Somewhere in your slide deck, insert a video file or some rogue element that “crashes” your presentation (“Whoops. I included the wrong file.”). Or actually leave your laptop somewhere where you can’t easily get back to it (“Damn! I left it in my hotel room.”). The idea is that your “planned talk” is out the window and you have to “make it up on the fly.”
This makes your “improvised” pitch (the one you actually intended to do all along) feel fresh, daring, and maybe even a little dangerous. As an audience member, we’re thrilled to join you on this adventure: “How is he/she going to pull this off now?”
Remember: If you’re going to use this magic trick, make sure you’ve rehearsed every second of your talk—from your open to the disastrous moment/realization that your original presentation isn’t going to happen—along with the presentation itself. Otherwise, you will end up winging it, and there's a good chance you'll actually tank.

Plan how you will “fail,” and then plan how you will gloriously recover with your “I’m just talkin’ off the top of my head” talk.
8) Pump down the volume
Building on Daniela’s silent opener, you can draw people in by lowering your speaking volume. Or, refrain from speaking for a few seconds and watch as people stop whatever they’re doing and look your way. Why not whisper, which will force the crowd to strain and/or shush one another? Either way, you want the impetus to come from the audience, not you. Make them want to hear you.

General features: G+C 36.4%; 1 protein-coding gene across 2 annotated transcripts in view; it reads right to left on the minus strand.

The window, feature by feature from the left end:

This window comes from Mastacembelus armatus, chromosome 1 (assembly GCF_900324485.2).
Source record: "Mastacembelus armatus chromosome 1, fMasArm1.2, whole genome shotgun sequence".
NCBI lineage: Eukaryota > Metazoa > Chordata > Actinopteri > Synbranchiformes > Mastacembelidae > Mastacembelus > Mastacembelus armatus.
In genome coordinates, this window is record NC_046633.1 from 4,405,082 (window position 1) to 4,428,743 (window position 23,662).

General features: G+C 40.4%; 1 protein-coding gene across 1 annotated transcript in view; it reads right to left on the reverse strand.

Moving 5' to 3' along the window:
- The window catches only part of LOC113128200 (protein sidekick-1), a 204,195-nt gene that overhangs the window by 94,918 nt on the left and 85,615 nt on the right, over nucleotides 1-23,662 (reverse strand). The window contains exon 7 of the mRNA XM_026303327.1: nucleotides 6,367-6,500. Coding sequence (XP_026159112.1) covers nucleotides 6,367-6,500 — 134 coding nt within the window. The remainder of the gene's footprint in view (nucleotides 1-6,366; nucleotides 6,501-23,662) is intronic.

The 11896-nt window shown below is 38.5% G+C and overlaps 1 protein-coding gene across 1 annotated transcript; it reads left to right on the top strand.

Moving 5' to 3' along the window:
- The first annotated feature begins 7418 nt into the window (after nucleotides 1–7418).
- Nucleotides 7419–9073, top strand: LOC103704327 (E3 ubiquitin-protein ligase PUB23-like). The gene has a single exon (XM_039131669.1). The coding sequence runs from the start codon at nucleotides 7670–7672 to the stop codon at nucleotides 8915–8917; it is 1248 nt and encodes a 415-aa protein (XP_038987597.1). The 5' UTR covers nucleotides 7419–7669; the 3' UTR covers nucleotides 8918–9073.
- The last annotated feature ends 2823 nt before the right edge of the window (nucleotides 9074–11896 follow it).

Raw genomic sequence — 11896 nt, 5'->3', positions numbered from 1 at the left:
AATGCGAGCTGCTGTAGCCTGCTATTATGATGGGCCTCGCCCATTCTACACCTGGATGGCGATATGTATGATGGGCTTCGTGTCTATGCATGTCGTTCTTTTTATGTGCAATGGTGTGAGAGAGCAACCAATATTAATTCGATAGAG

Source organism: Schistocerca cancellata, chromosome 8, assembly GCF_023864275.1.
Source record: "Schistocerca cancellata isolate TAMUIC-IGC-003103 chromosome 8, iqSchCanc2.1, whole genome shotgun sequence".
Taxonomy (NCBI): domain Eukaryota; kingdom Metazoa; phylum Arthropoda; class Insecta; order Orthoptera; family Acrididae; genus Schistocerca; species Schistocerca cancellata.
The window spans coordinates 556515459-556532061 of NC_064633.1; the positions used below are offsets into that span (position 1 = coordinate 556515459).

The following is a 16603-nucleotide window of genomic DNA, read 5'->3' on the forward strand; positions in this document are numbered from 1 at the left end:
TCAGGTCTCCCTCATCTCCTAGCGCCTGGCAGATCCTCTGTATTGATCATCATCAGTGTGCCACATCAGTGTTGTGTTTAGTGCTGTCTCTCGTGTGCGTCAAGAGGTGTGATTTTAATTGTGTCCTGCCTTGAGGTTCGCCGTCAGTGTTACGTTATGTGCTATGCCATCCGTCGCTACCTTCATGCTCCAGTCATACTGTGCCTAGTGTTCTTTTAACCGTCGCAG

Tip: Unless you’re Danny McBride’s character in Vice Principals, don’t go all substitute teacher and shout, “PIPE DOWN!” or ask the audience to “please be quiet." A leader has a constant command of the room and demonstrates his/her leadership skills by deploying smart, thoughtful tactics.
9) Don’t "pitch"
You’re reading the Pitch DNA Insider because of public speaking, presenting ideas, or pitching to investors plays a major role in your career. However, when you are pitching, boycott saying “Ok. I’m about to pitch you on X.” Nothing raises someone’s anti-listening forcefield more than when someone announces they’re about to sell us on something!
Instead, focus on sharing and connecting with the audience. At the end of the day, the people who support/invest/buy from you are doing so because they like you. They trust you. And they believe in you.
Great ideas are everywhere. But great ideas in the hands of a great speakercan make the difference between a “LET’S GO!” or a “NO GO!”
And we both know, you’re in the LET’S GO business.
So go forth, test out a couple of these concepts during your next presentation, and let us know which of them inspired someone to say, “LET’S GO!”
Email or Tweet us your tried-and-true opening tip(s). One lucky Insider will get a limited run Pitch DNA t-shirt (S, M, L, or XL) as a fun holiday gift.
See you in the new year!
Stuart & auGi
Pitch DNA
@StuartPitch / @auGiGarred

PS. We’re both grateful to all you for an amazing year. Thank you for sharing your insights, your ideas for new stories, and for making Insider a reality. Happy holidays!